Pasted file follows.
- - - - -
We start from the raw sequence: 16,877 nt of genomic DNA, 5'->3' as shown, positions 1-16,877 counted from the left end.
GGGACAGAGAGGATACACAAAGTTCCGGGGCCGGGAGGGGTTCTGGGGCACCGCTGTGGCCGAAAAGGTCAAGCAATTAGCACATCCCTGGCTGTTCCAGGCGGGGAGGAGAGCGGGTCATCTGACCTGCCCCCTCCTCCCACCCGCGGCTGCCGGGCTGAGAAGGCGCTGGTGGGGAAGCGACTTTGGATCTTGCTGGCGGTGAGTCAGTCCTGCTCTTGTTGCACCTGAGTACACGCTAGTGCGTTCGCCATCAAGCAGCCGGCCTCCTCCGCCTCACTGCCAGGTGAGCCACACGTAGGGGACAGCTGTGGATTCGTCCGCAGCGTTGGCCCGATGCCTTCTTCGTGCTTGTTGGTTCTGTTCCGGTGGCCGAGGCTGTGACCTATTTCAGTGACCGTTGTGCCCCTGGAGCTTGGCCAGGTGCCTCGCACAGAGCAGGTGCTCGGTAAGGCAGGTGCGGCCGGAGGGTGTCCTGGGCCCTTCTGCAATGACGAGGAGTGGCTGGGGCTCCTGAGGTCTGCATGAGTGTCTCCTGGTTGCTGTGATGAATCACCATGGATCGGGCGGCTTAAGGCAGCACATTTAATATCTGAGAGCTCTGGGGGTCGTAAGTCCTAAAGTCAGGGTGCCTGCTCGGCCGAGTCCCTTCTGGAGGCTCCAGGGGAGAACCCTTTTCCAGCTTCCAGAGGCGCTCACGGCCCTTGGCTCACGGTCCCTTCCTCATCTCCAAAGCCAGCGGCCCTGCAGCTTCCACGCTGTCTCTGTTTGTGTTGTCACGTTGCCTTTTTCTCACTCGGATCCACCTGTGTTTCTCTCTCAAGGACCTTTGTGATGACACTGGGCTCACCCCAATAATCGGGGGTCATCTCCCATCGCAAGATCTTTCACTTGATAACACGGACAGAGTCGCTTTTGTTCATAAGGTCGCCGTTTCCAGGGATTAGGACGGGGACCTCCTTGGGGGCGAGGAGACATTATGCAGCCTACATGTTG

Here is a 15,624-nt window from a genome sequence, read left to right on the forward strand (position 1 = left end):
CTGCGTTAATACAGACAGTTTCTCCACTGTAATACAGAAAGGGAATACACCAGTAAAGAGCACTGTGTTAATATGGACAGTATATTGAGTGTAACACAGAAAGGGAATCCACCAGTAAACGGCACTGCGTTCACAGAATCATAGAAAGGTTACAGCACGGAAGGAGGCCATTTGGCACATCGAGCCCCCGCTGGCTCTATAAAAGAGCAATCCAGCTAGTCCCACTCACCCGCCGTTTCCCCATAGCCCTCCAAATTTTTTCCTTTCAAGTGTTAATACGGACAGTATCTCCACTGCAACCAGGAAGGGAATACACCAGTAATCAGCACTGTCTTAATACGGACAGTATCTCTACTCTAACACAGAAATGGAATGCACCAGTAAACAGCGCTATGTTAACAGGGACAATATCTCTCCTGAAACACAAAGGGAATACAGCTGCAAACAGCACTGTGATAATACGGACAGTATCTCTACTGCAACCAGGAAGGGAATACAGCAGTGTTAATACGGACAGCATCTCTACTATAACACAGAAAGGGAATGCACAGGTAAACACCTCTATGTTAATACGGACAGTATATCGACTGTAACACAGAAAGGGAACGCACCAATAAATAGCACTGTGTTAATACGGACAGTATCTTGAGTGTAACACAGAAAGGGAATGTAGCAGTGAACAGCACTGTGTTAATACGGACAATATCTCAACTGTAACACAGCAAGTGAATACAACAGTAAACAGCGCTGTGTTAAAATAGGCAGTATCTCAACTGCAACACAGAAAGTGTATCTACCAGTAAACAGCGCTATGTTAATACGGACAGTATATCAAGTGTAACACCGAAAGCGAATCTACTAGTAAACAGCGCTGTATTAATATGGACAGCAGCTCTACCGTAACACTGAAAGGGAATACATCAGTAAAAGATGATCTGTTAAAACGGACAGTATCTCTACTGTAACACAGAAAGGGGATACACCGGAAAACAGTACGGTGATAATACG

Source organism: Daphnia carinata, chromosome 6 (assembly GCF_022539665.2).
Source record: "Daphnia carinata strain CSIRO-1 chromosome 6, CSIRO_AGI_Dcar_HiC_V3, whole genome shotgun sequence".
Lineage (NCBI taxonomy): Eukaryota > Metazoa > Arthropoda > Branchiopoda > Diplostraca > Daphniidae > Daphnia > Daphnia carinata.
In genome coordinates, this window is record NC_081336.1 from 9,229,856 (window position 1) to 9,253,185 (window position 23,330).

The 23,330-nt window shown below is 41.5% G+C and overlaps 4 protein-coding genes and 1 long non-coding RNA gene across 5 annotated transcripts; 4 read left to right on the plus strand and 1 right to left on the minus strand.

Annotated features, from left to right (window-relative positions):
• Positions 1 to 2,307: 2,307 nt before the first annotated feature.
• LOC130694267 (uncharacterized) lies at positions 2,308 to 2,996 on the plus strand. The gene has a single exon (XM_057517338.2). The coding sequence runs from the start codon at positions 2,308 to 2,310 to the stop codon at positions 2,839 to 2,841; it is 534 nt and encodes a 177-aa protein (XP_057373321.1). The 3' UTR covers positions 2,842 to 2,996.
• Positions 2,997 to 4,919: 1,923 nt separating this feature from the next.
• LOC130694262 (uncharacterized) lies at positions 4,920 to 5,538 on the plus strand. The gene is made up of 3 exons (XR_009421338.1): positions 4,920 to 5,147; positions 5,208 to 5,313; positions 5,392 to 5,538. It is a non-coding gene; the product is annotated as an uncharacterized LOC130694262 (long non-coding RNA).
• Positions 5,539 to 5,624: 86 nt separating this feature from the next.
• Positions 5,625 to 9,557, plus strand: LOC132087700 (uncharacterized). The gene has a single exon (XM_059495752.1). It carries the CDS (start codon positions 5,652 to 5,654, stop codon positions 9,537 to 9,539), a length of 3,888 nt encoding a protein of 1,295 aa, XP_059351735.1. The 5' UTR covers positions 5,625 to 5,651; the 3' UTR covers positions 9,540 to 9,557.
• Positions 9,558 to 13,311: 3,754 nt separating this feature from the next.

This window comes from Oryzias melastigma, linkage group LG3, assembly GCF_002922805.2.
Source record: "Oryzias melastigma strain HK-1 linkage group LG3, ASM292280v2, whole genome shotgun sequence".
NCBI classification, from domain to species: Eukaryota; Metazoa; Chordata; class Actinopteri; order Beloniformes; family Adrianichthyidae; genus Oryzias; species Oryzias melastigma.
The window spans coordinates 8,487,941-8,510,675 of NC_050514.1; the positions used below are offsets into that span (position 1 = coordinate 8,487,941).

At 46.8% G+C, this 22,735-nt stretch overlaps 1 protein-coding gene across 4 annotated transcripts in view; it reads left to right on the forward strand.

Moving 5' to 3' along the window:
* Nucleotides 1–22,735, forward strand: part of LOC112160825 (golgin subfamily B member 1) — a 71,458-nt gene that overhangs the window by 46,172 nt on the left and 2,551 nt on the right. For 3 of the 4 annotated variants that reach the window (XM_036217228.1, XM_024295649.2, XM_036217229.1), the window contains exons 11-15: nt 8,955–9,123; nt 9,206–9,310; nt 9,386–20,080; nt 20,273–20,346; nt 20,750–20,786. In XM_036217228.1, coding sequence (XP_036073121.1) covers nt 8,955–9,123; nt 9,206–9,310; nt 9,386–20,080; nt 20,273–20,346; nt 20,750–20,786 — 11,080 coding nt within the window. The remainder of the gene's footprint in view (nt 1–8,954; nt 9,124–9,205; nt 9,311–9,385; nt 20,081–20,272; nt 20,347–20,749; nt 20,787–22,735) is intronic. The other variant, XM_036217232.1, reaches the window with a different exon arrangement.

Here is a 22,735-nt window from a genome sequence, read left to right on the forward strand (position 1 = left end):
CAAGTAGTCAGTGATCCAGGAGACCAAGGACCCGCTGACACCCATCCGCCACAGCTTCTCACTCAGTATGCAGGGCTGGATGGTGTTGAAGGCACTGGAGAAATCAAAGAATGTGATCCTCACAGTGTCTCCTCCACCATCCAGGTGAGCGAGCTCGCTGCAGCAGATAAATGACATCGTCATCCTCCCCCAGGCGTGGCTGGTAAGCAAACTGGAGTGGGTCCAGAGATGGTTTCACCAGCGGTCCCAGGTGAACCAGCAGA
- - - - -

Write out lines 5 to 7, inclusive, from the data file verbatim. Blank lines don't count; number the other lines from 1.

Source organism: Daphnia carinata, chromosome 6 (assembly GCF_022539665.2).
Source record: "Daphnia carinata strain CSIRO-1 chromosome 6, CSIRO_AGI_Dcar_HiC_V3, whole genome shotgun sequence".
Lineage (NCBI taxonomy): Eukaryota > Metazoa > Arthropoda > Branchiopoda > Diplostraca > Daphniidae > Daphnia > Daphnia carinata.